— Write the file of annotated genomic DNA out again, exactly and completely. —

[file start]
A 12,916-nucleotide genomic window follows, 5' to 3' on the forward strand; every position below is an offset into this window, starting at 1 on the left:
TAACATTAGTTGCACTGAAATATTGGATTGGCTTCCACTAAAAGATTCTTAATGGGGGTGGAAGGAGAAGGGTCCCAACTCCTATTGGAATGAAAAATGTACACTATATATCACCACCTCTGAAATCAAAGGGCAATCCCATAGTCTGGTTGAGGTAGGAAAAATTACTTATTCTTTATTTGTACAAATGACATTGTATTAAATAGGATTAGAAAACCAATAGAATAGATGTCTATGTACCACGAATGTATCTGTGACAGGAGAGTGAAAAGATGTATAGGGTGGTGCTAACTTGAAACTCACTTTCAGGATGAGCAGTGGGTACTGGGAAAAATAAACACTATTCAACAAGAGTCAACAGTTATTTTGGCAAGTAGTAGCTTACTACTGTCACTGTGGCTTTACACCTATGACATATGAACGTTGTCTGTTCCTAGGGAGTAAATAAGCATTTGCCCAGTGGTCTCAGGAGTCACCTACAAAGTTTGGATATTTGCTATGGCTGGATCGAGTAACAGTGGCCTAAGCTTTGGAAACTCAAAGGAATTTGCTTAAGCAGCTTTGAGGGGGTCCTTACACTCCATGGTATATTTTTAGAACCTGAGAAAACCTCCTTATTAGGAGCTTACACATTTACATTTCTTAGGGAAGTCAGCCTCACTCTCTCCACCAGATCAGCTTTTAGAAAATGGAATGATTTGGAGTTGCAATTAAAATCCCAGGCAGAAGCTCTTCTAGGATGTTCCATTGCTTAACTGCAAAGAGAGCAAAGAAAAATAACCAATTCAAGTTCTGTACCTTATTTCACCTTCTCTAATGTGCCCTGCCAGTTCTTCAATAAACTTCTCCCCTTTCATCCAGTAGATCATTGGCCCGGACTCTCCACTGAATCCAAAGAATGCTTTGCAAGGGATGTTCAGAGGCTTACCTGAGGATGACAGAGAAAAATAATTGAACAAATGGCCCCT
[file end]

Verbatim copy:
A 12,916-nucleotide genomic window follows, 5' to 3' on the forward strand; every position below is an offset into this window, starting at 1 on the left:
TAACATTAGTTGCACTGAAATATTGGATTGGCTTCCACTAAAAGATTCTTAATGGGGGTGGAAGGAGAAGGGTCCCAACTCCTATTGGAATGAAAAATGTACACTATATATCACCACCTCTGAAATCAAAGGGCAATCCCATAGTCTGGTTGAGGTAGGAAAAATTACTTATTCTTTATTTGTACAAATGACATTGTATTAAATAGGATTAGAAAACCAATAGAATAGATGTCTATGTACCACGAATGTATCTGTGACAGGAGAGTGAAAAGATGTATAGGGTGGTGCTAACTTGAAACTCACTTTCAGGATGAGCAGTGGGTACTGGGAAAAATAAACACTATTCAACAAGAGTCAACAGTTATTTTGGCAAGTAGTAGCTTACTACTGTCACTGTGGCTTTACACCTATGACATATGAACGTTGTCTGTTCCTAGGGAGTAAATAAGCATTTGCCCAGTGGTCTCAGGAGTCACCTACAAAGTTTGGATATTTGCTATGGCTGGATCGAGTAACAGTGGCCTAAGCTTTGGAAACTCAAAGGAATTTGCTTAAGCAGCTTTGAGGGGGTCCTTACACTCCATGGTATATTTTTAGAACCTGAGAAAACCTCCTTATTAGGAGCTTACACATTTACATTTCTTAGGGAAGTCAGCCTCACTCTCTCCACCAGATCAGCTTTTAGAAAATGGAATGATTTGGAGTTGCAATTAAAATCCCAGGCAGAAGCTCTTCTAGGATGTTCCATTGCTTAACTGCAAAGAGAGCAAAGAAAAATAACCAATTCAAGTTCTGTACCTTATTTCACCTTCTCTAATGTGCCCTGCCAGTTCTTCAATAAACTTCTCCCCTTTCATCCAGTAGATCATTGGCCCGGACTCTCCACTGAATCCAAAGAATGCTTTGCAAGGGATGTTCAGAGGCTTACCTGAGGATGACAGAGAAAAATAATTGAACAAATGGCCCCT